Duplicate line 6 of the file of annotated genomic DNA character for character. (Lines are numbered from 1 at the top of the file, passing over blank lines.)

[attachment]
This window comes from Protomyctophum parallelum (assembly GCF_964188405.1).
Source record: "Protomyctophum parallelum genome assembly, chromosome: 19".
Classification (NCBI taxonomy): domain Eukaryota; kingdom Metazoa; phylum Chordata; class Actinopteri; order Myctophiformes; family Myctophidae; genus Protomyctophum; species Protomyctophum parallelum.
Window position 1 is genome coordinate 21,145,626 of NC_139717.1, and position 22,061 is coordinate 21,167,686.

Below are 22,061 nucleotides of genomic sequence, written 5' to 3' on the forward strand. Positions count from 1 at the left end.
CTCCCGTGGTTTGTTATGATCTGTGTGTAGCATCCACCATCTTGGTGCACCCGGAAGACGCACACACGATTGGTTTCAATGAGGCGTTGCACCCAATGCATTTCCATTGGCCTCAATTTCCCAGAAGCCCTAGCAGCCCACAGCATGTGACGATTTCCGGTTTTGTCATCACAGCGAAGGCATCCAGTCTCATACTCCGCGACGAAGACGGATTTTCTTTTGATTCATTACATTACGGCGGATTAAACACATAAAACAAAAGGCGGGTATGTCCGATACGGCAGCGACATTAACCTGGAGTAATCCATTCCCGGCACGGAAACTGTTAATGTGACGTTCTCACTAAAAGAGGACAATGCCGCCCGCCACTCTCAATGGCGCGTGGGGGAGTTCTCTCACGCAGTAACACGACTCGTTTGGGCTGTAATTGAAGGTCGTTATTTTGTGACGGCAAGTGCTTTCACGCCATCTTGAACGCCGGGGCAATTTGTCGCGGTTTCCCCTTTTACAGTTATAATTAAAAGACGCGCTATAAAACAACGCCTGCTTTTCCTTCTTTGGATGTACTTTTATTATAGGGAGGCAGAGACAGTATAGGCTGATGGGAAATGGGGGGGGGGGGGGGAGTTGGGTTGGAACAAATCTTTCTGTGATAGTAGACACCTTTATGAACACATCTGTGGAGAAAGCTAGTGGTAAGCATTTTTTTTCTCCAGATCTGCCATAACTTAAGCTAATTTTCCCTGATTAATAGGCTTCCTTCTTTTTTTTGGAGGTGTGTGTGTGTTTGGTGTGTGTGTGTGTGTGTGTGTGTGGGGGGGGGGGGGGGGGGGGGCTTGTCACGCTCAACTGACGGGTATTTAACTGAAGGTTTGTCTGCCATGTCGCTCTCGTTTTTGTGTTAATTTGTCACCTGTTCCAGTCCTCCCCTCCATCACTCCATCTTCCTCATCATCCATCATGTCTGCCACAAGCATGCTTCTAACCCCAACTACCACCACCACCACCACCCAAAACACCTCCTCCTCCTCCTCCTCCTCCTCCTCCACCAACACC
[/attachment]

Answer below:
CTCCCGTGGTTTGTTATGATCTGTGTGTAGCATCCACCATCTTGGTGCACCCGGAAGACGCACACACGATTGGTTTCAATGAGGCGTTGCACCCAATGCATTTCCATTGGCCTCAATTTCCCAGAAGCCCTAGCAGCCCACAGCATGTGACGATTTCCGGTTTTGTCATCACAGCGAAGGCATCCAGTCTCATACTCCGCGACGAAGACGGATTTTCTTTTGATTCATTACATTACGGCGGATTAAACACATAAAACAAAAGGCGGGTATGTCCGATACGGCAGCGACATTAACCTGGAGTAATCCATTCCCGGCACGGAAACTGTTAATGTGACGTTCTCACTAAAAGAGGACAATGCCGCCCGCCACTCTCAATGGCGCGTGGGGGAGTTCTCTCACGCAGTAACACGACTCGTTTGGGCTGTAATTGAAGGTCGTTATTTTGTGACGGCAAGTGCTTTCACGCCATCTTGAACGCCGGGGCAATTTGTCGCGGTTTCCCCTTTTACAGTTATAATTAAAAGACGCGCTATAAAACAACGCCTGCTTTTCCTTCTTTGGATGTACTTTTATTATAGGGAGGCAGAGACAGTATAGGCTGATGGGAAATGGGGGGGGGGGGGGGAGTTGGGTTGGAACAAATCTTTCTGTGATAGTAGACACCTTTATGAACACATCTGTGGAGAAAGCTAGTGGTAAGCATTTTTTTTCTCCAGATCTGCCATAACTTAAGCTAATTTTCCCTGATTAATAGGCTTCCTTCTTTTTTTTGGAGGTGTGTGTGTGTTTGGTGTGTGTGTGTGTGTGTGTGTGTGGGGGGGGGGGGGGGGGGGGGCTTGTCACGCTCAACTGACGGGTATTTAACTGAAGGTTTGTCTGCCATGTCGCTCTCGTTTTTGTGTTAATTTGTCACCTGTTCCAGTCCTCCCCTCCATCACTCCATCTTCCTCATCATCCATCATGTCTGCCACAAGCATGCTTCTAACCCCAACTACCACCACCACCACCACCCAAAACACCTCCTCCTCCTCCTCCTCCTCCTCCTCCACCAACACC